DOE-funded campaign gathers the most complete set of data on aerosol and cloud properties from shipboard instruments over the stormy Southern Ocean
At dockside in Hobart, Australia, the bright red-orange Aurora Australis looks blunt and wide. When not in its berth, the rugged ship pounds like a 100-meter hammerhead through the violent waves of the Southern Ocean. The stormiest seas on Earth are there. Winds can kick to 150 kilometers an hour and waves can crest at 10 meters.
Aurora Australis is capable of cracking through sea ice more than a meter thick and has been traversing the Southern Ocean since 1989. It runs regular resupply missions to a string of Australian research stations on or near the continent of Antarctica 3,500 kilometers away.
Starting in October, the Aurora Australis will do double duty, carrying instruments that gather in atmospheric data of a kind not seen in 40 years, or (in some cases) never seen before: measurements of near-surface conditions over an ocean where fluxes of biogenic aerosols are little known and where remote sensing of cloud, aerosol, and precipitation properties has been rarely done, and only in short increments.
The seven-month campaign, funded by the U.S. Department of Energy (DOE), has a name long enough to sum up its science mission: Measurement of Aerosols, Radiation and Clouds over the Southern Ocean (MARCUS). Starting October 29, the campaign is slated to deploy four research cruises of about five weeks and 7,000 kilometers each.
“We’re taking advantage of the fact that there is a ship,” and that it traverses an ocean so important to measure, said Greg McFarquhar, a University of Illinois atmospheric scientist who leads a MARCUS team of 10 co-principal investigators. (In August, he will join the Cooperative Institute for Mesoscale Meteorological Studies at the University of Oklahoma.)
The campaign is part of an international, multi-agency U.S.-Australian effort called the Southern Ocean Clouds, Radiation, Aerosol Transport Experimental Study (SOCRATES), which grew out of a 2014 workshop on the need to know more about this remote, pristine, dynamic, and consequential body of water. It influences the oceanic and atmospheric circulation of not only the southern hemisphere, but the dynamics of the whole planet.
Pulling in Rare Data
MARCUS will be unique for many reasons. It will provide the most complete data ever on aerosol and cloud properties. It will last longer than any other research campaign in the region, and cover every season but winter. And MARCUS will take continuous measurements in the rarely investigated latitudes southward of 55 degrees.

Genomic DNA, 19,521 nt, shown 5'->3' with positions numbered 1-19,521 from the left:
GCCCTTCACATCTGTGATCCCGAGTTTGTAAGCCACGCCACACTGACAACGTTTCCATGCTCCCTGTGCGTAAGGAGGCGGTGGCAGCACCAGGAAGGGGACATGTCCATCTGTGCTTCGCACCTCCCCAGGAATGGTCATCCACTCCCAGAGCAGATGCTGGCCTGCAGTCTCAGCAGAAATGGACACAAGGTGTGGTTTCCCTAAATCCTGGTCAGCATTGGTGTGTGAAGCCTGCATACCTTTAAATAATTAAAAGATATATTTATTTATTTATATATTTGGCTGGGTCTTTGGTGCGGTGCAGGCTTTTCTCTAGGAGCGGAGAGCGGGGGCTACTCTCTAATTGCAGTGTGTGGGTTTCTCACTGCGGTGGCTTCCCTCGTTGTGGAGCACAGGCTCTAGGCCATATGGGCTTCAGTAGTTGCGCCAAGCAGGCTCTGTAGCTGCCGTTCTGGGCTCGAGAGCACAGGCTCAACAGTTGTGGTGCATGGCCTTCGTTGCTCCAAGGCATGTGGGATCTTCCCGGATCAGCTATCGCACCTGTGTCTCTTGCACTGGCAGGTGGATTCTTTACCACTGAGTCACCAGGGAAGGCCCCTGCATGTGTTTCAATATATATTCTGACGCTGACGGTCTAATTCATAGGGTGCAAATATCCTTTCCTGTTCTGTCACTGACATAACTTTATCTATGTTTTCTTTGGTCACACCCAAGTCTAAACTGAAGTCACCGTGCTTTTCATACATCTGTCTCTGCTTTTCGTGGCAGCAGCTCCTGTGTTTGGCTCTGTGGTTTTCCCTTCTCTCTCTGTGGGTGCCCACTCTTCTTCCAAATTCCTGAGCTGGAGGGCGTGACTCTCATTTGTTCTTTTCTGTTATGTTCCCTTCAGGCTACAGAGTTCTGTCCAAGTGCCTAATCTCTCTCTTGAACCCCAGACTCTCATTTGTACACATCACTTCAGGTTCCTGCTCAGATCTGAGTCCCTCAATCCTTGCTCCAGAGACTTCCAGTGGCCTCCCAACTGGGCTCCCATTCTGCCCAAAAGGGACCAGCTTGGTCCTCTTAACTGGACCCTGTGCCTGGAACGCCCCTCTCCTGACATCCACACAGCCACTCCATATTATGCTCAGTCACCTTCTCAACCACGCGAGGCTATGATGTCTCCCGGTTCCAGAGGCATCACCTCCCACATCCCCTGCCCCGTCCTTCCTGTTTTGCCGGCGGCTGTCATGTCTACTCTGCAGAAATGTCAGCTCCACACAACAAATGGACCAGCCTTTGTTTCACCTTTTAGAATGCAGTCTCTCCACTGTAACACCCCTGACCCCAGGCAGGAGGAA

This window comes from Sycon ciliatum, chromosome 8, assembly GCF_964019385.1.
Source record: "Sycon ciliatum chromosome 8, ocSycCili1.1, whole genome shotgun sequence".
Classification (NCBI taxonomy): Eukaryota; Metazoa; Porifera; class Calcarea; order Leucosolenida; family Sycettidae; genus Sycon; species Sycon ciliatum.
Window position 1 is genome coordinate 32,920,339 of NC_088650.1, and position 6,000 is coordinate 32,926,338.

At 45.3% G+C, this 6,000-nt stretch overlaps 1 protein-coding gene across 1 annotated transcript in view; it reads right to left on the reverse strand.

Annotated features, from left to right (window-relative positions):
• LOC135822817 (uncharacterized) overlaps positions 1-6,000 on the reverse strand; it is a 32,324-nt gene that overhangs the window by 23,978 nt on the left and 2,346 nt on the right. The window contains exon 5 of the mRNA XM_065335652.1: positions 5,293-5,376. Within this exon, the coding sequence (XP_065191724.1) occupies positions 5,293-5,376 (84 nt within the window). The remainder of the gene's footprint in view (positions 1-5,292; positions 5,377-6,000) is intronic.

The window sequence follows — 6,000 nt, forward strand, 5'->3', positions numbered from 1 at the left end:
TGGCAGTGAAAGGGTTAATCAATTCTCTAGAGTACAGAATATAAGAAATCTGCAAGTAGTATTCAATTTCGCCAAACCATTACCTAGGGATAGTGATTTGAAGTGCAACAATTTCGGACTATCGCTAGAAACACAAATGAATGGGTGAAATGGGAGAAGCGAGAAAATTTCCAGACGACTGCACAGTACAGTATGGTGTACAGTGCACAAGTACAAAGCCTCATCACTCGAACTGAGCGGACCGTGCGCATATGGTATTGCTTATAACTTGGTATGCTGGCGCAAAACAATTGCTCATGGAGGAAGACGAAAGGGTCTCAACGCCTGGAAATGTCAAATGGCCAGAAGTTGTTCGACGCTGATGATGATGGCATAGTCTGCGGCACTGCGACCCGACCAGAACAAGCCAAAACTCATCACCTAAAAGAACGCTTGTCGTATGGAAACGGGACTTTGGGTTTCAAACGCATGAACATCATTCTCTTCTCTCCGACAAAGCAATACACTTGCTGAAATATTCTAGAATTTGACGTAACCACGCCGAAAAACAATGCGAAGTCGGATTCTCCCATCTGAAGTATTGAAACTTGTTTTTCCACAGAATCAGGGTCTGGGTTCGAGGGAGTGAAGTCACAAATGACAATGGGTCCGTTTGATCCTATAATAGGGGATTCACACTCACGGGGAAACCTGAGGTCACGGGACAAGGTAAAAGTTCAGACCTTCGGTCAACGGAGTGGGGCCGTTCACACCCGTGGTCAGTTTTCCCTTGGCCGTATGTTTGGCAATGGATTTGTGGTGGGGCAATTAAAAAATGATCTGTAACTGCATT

McFarquhar cautions that the narrow tracks of the ship’s path “will cover just a small portion of the Southern Ocean” as the supply ship makes its way from Hobart to Australian Antarctic research stations at Mawson (67.5 degrees S), Davis (69 degrees S), and Casey (66 degrees S). But the instruments will cover more sea, and measure more air, for longer, and at a more southern latitude than any of three past intensive observational studies going back to 1993.
The vast Southern Ocean MARCUS will sample is the only oceanic region that circles the planet virtually unblocked by land. It connects to all the world’s major oceans and helps globally redistribute oceanic properties like heat, nutrients, and salt.
Along latitudinal bands, the stormy Southern Ocean also has strong atmospheric and oceanic gradients that influence oceanic heat and carbon uptake. In these regions there are also extratropical cyclones, large-scale (synoptic) low-pressure systems that can create anything from cloudy days and rain to gales and blizzards.
Plans to Improve Today’s Models
Knowing more about the atmospheric dynamics in the Southern Ocean is important for improving present-day earth systems models, said McFarquhar, which right now poorly represent Southern Ocean clouds and which underestimate the amount of shortwave radiation reflected from those clouds. It all adds up to “one of the biggest uncertainties we have” in earth systems models, he said.